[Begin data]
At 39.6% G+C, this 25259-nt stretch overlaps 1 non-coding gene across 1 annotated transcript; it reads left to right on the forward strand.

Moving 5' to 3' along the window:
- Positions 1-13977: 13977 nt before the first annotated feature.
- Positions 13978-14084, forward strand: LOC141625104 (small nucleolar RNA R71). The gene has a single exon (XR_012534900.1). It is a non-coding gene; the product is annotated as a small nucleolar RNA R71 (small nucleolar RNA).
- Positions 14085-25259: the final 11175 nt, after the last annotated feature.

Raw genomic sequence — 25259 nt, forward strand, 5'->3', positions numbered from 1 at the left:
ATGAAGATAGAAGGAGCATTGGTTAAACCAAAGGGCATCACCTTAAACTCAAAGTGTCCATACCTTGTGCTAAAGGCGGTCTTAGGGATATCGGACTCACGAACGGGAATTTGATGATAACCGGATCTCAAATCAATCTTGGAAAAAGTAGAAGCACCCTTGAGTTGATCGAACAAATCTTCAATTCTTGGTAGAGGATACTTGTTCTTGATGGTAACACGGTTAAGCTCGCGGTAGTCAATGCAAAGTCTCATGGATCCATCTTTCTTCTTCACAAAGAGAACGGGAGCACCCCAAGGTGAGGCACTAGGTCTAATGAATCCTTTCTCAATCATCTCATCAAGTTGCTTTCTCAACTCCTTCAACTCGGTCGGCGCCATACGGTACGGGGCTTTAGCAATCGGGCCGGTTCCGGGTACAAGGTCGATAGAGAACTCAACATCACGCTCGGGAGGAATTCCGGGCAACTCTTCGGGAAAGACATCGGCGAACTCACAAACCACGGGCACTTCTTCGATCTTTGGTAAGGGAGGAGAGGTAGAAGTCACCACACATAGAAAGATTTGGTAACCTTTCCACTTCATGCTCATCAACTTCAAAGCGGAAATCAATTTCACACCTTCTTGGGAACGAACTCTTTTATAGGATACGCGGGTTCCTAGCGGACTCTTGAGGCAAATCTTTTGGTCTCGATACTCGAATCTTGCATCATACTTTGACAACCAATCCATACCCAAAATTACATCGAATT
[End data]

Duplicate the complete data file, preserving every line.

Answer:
At 39.6% G+C, this 25259-nt stretch overlaps 1 non-coding gene across 1 annotated transcript; it reads left to right on the forward strand.

Moving 5' to 3' along the window:
- Positions 1-13977: 13977 nt before the first annotated feature.
- Positions 13978-14084, forward strand: LOC141625104 (small nucleolar RNA R71). The gene has a single exon (XR_012534900.1). It is a non-coding gene; the product is annotated as a small nucleolar RNA R71 (small nucleolar RNA).
- Positions 14085-25259: the final 11175 nt, after the last annotated feature.

Raw genomic sequence — 25259 nt, forward strand, 5'->3', positions numbered from 1 at the left:
ATGAAGATAGAAGGAGCATTGGTTAAACCAAAGGGCATCACCTTAAACTCAAAGTGTCCATACCTTGTGCTAAAGGCGGTCTTAGGGATATCGGACTCACGAACGGGAATTTGATGATAACCGGATCTCAAATCAATCTTGGAAAAAGTAGAAGCACCCTTGAGTTGATCGAACAAATCTTCAATTCTTGGTAGAGGATACTTGTTCTTGATGGTAACACGGTTAAGCTCGCGGTAGTCAATGCAAAGTCTCATGGATCCATCTTTCTTCTTCACAAAGAGAACGGGAGCACCCCAAGGTGAGGCACTAGGTCTAATGAATCCTTTCTCAATCATCTCATCAAGTTGCTTTCTCAACTCCTTCAACTCGGTCGGCGCCATACGGTACGGGGCTTTAGCAATCGGGCCGGTTCCGGGTACAAGGTCGATAGAGAACTCAACATCACGCTCGGGAGGAATTCCGGGCAACTCTTCGGGAAAGACATCGGCGAACTCACAAACCACGGGCACTTCTTCGATCTTTGGTAAGGGAGGAGAGGTAGAAGTCACCACACATAGAAAGATTTGGTAACCTTTCCACTTCATGCTCATCAACTTCAAAGCGGAAATCAATTTCACACCTTCTTGGGAACGAACTCTTTTATAGGATACGCGGGTTCCTAGCGGACTCTTGAGGCAAATCTTTTGGTCTCGATACTCGAATCTTGCATCATACTTTGACAACCAATCCATACCCAAAATTACATCGAATT